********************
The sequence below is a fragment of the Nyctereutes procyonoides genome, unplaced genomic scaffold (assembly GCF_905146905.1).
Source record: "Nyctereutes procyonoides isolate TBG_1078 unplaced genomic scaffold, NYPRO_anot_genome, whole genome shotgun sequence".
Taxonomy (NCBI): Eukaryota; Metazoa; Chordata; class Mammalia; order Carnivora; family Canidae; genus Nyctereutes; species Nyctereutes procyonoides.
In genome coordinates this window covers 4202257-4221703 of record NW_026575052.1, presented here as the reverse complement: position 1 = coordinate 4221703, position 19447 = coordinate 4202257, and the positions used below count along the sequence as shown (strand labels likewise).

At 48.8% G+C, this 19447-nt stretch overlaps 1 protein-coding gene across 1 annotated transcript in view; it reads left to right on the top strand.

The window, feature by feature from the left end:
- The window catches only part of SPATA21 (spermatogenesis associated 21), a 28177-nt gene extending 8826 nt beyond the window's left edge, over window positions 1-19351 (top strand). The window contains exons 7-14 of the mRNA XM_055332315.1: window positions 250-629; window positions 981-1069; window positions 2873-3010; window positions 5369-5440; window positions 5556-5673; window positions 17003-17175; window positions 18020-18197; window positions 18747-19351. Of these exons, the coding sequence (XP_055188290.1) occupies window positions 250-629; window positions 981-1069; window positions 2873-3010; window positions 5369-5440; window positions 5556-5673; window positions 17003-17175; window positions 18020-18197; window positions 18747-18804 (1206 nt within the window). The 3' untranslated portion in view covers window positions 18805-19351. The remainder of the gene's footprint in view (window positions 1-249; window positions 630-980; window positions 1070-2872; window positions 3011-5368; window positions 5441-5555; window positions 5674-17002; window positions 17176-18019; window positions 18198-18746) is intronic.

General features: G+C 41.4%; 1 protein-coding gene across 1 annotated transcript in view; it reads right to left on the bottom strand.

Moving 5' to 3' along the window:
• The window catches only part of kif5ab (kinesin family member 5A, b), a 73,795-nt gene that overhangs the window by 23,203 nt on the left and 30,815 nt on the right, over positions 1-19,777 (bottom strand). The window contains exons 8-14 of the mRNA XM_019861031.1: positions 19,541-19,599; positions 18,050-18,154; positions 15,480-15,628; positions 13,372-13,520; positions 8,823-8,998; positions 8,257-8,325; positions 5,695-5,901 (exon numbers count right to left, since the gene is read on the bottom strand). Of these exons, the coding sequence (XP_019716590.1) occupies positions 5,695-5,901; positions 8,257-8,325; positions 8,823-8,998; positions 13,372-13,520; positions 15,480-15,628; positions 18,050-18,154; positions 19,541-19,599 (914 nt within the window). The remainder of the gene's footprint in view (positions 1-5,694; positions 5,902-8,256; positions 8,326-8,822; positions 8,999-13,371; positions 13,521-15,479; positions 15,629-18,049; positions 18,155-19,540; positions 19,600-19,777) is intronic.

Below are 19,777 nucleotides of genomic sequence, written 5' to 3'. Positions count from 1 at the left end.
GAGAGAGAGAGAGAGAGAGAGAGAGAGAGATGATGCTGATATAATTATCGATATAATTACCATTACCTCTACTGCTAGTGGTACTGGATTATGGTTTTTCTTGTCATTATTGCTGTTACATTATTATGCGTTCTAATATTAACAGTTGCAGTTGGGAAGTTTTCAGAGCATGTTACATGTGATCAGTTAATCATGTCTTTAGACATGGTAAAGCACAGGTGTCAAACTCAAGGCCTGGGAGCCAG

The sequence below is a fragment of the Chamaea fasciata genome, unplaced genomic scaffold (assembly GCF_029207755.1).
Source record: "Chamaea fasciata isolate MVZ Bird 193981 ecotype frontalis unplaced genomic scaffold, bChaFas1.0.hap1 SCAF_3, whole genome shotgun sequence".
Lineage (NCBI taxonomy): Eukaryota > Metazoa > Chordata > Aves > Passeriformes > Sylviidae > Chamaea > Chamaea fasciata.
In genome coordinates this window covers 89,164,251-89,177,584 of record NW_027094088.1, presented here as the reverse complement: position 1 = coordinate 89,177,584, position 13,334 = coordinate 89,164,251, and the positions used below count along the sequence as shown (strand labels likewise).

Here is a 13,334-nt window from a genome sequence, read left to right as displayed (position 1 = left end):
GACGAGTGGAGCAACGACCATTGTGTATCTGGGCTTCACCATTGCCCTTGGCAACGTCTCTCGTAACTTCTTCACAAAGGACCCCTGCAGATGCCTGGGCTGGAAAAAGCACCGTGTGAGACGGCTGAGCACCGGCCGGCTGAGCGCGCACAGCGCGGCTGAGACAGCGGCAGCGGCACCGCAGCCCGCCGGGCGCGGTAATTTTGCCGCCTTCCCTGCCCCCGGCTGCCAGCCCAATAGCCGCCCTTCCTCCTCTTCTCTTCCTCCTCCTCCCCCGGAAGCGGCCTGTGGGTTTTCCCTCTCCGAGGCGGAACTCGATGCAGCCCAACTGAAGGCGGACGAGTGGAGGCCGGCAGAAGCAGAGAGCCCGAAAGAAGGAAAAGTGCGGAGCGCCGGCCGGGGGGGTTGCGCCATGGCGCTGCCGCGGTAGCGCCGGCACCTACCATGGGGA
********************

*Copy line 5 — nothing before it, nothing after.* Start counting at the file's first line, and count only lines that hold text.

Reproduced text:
At 48.8% G+C, this 19447-nt stretch overlaps 1 protein-coding gene across 1 annotated transcript in view; it reads left to right on the top strand.